news:13*************@corp.supernews.com...
ink wrote:
>>
Bollocks..

I don't know what your problem is. You claimed to have a Button instance
in your original post. If you don't actually have a Button instance, it's
true that FromHandle won't get you an instance, but that doesn't change
the veracity of my answer. It just means you need to learn to ask better
questions (ie, don't make statements that aren't true).

As far as whether it's supported in Compact Framework, well...this isn't a
CF newsgroup. You will need to take responsibility for any specific
difference in your own environment from the more general environment
relevant to the forum in which you ask your question.

I'm sorry that in your specific case my answer wasn't applicable. But I
don't see any need for you to be so rude about it.

Pete
Sep 2 '07 #10
ink
Hey Peter.

My appologies for the short response.

The first 2 responses that i got to the question were what i was expecting
(cant be done).

Then yours poped up and i thought that was interesting. i had never heard of
the method Control.FromHandle before and i found it strange that no one at
my company had mentioned it when i asked them the exact question i had
posted.

So naturally i rushed of to test it, but when it didn't appear in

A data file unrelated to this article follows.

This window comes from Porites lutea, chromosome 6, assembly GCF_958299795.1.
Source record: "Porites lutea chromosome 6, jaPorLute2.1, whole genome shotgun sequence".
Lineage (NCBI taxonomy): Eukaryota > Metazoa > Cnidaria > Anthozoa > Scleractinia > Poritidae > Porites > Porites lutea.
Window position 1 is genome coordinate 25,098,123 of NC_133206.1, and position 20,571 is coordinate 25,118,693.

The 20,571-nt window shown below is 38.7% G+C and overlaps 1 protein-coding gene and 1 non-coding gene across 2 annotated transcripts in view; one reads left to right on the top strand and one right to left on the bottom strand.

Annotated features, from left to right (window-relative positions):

intellsence and then the application would not compile i thought i had done
something wrong so i checked your response again to see if i had missed
something and by then Mark had posted a response, and that made me think
that you were pulling my leg.

I have now checked it in MSDN as well and seen that it does exist just not
in CF2.0 looks like it might be in the next one though.

As i did post to both CF and CSharp group the fault is mine for not pointing
out i was using CF2.0 for development.

Thanks,

ink



"Peter Duniho" <Np*********@NnOwSlPiAnMk.comwrote in message
news:13*************@corp.supernews.com...
ink wrote:
>>
Bollocks..

I don't know what your problem is. You claimed to have a Button instance
in your original post. If you don't actually have a Button instance, it's
true that FromHandle won't get you an instance, but that doesn't change
the veracity of my answer. It just means you need to learn to ask better
questions (ie, don't make statements that aren't true).

As far as whether it's supported in Compact Framework, well...this isn't a
CF newsgroup. You will need to take responsibility for any specific
difference in your own environment from the more general environment
relevant to the forum in which you ask your question.

I'm sorry that in your specific case my answer wasn't applicable. But I
don't see any need for you to be so rude about it.

Pete
Sep 2 '07 #11
ink
Hi ctacke

This is exactly what i have done already.

I loop around the a form from an App that is running in a different process.